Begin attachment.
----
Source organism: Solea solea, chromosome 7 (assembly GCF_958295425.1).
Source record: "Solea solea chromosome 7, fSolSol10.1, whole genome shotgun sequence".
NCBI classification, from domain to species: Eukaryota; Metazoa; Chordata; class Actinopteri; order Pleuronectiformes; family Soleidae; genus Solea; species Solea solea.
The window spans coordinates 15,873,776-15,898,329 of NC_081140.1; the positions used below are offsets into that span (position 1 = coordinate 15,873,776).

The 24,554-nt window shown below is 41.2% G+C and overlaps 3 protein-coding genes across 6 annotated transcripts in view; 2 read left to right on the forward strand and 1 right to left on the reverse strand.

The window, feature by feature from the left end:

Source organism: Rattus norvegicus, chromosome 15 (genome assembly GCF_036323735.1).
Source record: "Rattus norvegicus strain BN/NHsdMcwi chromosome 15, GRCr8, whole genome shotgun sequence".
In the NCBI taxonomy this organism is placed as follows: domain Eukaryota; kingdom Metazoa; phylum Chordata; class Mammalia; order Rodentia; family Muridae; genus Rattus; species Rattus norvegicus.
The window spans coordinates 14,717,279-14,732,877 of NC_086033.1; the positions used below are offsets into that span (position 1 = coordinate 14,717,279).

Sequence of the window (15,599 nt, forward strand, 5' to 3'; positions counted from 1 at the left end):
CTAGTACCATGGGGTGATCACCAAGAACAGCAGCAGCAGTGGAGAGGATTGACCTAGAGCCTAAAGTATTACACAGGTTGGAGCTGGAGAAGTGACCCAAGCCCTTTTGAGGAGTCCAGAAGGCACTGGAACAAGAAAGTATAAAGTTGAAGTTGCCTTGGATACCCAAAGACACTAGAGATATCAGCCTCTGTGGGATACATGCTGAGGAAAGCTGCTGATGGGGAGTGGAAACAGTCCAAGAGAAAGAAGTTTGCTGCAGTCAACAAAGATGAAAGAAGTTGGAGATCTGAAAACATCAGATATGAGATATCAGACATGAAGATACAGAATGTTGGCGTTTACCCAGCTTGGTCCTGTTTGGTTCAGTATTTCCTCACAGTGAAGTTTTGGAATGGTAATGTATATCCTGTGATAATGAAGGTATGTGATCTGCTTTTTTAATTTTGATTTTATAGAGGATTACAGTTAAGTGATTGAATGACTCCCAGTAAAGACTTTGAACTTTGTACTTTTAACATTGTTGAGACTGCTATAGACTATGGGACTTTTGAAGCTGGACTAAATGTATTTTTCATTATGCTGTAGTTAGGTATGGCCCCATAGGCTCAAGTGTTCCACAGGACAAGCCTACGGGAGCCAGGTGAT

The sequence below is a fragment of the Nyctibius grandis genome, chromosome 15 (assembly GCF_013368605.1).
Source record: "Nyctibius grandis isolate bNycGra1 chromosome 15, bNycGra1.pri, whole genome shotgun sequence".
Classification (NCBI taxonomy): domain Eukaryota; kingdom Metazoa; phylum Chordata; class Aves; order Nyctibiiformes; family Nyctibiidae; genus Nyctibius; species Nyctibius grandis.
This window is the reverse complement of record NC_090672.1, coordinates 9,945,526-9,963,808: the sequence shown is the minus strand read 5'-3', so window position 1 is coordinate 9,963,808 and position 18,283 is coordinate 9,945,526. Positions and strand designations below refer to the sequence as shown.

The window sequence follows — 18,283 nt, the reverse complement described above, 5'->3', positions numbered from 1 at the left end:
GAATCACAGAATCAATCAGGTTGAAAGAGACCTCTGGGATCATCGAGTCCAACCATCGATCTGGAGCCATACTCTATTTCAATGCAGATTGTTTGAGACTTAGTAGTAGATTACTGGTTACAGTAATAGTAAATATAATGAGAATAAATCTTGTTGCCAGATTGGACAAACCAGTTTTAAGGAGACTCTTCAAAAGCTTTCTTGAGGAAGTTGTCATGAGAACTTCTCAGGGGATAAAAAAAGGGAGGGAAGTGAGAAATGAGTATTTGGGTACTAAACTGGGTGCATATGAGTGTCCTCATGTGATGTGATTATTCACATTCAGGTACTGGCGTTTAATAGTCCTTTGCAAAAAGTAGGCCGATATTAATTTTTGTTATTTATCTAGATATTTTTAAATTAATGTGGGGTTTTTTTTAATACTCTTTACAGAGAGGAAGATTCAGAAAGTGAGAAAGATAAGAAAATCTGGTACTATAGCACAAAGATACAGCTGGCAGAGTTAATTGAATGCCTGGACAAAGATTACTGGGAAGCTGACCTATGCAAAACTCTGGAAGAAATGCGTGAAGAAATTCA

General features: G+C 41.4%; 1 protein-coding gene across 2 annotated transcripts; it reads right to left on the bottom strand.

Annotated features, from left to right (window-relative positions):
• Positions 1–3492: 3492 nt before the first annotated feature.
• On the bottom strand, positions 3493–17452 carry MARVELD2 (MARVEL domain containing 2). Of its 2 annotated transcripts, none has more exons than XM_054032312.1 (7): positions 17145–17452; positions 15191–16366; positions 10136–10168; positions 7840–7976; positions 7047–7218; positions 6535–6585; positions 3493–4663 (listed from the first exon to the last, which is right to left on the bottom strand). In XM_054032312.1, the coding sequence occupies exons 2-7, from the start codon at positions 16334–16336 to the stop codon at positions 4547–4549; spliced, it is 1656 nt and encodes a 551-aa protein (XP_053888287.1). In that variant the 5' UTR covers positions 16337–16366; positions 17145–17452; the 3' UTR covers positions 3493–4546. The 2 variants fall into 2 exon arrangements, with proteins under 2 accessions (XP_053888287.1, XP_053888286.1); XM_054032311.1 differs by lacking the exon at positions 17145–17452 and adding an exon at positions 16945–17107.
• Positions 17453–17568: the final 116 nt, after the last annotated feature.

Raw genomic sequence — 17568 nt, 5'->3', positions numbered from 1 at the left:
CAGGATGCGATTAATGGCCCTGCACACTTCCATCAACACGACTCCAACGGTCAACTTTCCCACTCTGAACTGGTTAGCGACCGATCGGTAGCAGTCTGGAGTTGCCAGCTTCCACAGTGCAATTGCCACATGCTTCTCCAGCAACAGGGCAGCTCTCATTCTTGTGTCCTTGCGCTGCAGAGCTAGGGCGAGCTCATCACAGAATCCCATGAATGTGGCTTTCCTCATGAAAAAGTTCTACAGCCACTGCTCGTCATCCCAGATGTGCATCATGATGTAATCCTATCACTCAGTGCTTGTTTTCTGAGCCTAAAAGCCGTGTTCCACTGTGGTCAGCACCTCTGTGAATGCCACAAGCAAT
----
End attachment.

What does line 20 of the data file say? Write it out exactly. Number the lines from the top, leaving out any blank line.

Annotated features, from left to right (window-relative positions):